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Can a zero-hours worker be classed as a part-time worker?

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Part-time workers may compare themselves to full-time workers for the purposes of ensuring that there is no unfair treatment they receive that full-time workers do not. Can zero-hours workers be classified as part-time workers for the purposes of these types of claim?

In Roddis v Sheffield Hallam University an associate lecturer who was working under a zero-hours contract brought a claim to an employment tribunal under the Part-Time Workers Regulations, which required him to compare himself to a full-time worker for the purposes of the claim.

The employment tribunal rejected Mr Roddis’s claim, stating that he could not compare himself to a full-time worker because he was not employed under the same type of contract, as he was a zero-hours worker.

Upon appeal, the Employment Appeal Tribunal found in favour of Mr Roddis, stating that if the number of hours worked alone ruled out the possibility of comparison between a part-time and a full-time worker, then the purposes of the regulations would be self-defeating.

How does a part-time discrimination claim work?

The Part-Time Workers Regulations provide the right for part-time workers to not be treated less favourably than comparable full-time workers, providing that the following criteria are satisfied:

  • The individual must establish that they are a part-time worker;
  • they must identify a comparable full-time worker;
  • they must establish that they have been treated less favourably regarding the terms of their contract; and
  • they must display that the treatment received was due to the fact that they were a part-time worker.

Once the above criteria are met, the employer must then objectively justify the less favourable treatment.

When making a comparison between a part-time worker and a full-time worker, links such as the type of contract or type of work engaged in, observing qualifications and skills are useful tools. In Roddis v Sheffield Hallam, for example, both workers were engaged on contracts of employment, including such terms as notice periods, and statutory protection from unfair dismissal. 

What this means for employers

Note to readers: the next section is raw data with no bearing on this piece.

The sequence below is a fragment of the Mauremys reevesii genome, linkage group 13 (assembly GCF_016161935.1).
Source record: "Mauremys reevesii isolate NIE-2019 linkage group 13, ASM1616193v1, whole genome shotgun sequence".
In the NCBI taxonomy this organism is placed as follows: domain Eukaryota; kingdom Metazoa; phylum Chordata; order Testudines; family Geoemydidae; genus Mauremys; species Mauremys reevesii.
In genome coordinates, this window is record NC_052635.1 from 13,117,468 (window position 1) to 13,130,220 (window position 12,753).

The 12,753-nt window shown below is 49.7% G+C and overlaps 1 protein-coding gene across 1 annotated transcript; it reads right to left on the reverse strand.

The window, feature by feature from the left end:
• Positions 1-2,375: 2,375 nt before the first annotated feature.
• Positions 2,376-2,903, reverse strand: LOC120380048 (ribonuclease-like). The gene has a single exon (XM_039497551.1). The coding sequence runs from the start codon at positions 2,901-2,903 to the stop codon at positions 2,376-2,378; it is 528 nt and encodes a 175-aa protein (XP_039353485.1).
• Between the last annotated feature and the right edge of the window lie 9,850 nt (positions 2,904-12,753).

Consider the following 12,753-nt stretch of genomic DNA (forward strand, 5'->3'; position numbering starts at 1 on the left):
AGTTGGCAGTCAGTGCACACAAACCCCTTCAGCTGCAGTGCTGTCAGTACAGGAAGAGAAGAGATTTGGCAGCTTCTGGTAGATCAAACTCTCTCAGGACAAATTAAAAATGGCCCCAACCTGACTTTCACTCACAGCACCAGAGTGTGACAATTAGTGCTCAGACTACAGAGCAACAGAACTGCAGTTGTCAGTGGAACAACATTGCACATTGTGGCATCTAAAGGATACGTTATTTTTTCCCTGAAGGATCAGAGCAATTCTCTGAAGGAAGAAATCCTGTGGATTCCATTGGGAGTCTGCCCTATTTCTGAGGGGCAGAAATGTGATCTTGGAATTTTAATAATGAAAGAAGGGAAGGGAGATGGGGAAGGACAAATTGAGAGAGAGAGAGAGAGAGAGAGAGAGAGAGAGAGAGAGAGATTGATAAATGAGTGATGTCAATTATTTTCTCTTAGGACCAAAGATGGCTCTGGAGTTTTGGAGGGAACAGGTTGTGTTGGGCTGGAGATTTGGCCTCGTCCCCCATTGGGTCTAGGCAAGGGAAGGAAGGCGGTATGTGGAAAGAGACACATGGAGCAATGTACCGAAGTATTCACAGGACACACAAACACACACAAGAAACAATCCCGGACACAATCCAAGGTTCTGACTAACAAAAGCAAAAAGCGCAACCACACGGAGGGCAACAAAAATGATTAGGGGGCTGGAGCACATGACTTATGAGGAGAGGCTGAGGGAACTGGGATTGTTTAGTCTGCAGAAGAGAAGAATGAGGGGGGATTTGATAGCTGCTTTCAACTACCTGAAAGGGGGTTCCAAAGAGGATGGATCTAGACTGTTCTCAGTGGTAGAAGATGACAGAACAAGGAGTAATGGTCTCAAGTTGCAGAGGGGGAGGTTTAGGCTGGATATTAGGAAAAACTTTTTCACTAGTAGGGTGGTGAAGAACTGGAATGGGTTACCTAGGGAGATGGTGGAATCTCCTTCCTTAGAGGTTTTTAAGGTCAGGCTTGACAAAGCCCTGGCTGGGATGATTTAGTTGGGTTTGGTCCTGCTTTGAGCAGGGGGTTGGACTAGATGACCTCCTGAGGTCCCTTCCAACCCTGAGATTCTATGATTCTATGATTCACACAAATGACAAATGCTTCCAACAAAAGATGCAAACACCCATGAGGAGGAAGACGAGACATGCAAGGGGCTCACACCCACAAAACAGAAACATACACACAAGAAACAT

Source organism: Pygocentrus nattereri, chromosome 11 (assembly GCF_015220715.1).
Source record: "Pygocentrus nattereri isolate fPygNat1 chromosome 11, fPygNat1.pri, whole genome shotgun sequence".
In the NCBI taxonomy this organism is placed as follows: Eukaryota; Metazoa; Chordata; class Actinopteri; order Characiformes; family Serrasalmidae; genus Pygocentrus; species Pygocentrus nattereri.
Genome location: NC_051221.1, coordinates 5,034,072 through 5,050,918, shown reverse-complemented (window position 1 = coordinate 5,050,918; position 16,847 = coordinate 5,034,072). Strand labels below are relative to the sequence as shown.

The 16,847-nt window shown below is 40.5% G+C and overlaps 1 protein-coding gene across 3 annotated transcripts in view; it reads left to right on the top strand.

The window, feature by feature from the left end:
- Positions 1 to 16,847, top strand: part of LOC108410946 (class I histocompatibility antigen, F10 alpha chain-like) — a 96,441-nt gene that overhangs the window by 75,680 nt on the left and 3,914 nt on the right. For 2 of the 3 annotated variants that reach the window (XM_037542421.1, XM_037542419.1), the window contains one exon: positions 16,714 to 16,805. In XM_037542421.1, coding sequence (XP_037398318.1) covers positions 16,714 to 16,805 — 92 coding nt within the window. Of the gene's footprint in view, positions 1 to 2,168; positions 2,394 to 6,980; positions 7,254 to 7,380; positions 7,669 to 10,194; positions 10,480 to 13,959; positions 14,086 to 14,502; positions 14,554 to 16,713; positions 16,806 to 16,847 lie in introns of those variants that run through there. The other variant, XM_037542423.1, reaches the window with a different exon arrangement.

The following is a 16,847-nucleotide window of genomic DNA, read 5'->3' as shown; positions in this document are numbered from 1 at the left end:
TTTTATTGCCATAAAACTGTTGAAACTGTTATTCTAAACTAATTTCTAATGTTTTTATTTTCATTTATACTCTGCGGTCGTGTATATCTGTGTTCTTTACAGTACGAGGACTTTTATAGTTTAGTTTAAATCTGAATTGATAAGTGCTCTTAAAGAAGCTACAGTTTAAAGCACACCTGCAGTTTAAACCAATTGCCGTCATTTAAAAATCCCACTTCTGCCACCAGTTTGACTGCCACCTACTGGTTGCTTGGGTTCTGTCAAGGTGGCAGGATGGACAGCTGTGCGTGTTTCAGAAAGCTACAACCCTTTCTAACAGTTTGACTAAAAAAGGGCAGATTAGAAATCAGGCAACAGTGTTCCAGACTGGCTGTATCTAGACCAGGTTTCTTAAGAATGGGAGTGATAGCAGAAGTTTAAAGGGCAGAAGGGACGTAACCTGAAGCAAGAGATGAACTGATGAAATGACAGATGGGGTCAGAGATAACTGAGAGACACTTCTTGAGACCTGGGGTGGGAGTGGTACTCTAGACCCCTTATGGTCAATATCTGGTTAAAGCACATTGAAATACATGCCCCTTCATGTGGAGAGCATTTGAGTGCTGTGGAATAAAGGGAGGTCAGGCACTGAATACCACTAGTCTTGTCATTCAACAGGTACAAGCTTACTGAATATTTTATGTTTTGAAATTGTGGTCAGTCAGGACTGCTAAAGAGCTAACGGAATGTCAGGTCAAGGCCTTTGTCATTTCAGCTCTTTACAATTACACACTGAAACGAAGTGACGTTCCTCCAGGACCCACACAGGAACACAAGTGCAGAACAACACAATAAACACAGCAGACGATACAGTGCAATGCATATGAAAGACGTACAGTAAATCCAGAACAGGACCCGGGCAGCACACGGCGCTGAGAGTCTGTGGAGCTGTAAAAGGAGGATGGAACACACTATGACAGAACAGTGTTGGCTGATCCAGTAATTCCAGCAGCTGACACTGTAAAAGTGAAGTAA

Employers should note that in practice, some zero-hours workers are classed as employees, whereas others may simply be classed as workers.

This classification will affect workplace rights, such as statutory sick pay and protection from unfair dismissal, so it’s important to examine the contracts that you have with your employees, so that you’re aware of their rights and your obligations.

Being aware of your workers and their rights, and ensuring that there is no unfair treatment that your part-time workers receive compared to your full-time workers should be a maintained goal.

What this means for employees

As a zero-hours worker, you may or may not be classed as an employee. This classification will determine which specific workplace rights you are entitled to, such as statutory sick pay and protection from unfair dismissal, so ensure that you have read through and understand the document or contract you are given.

The result of this case means that providing you can identify a comparable full-time worker following the above criteria, you are entitled to not be treated less favourably than full-time workers, unless your employer can justify the treatment.


If you require assistance with determining your status as a worker or employee, or identifying a comparable full-time worker for the purposes of stopping unfair treatment in the workplace, you can contact us on 0161 785 3500 at your earliest convenience.

Please note that the information and opinions contained in this article are not intended to be comprehensive, nor to provide legal advice. No responsibility for its accuracy or correctness is assumed by Pearson Solicitors and Financial Advisers Ltd or any of its members or employees. Professional legal advice should be obtained before taking, or refraining from taking, any action as a result of this article.

This blog was posted some time ago and its contents may now be out of date. For the latest legal position relating to these issues, get in touch with the author - or make an enquiry now.

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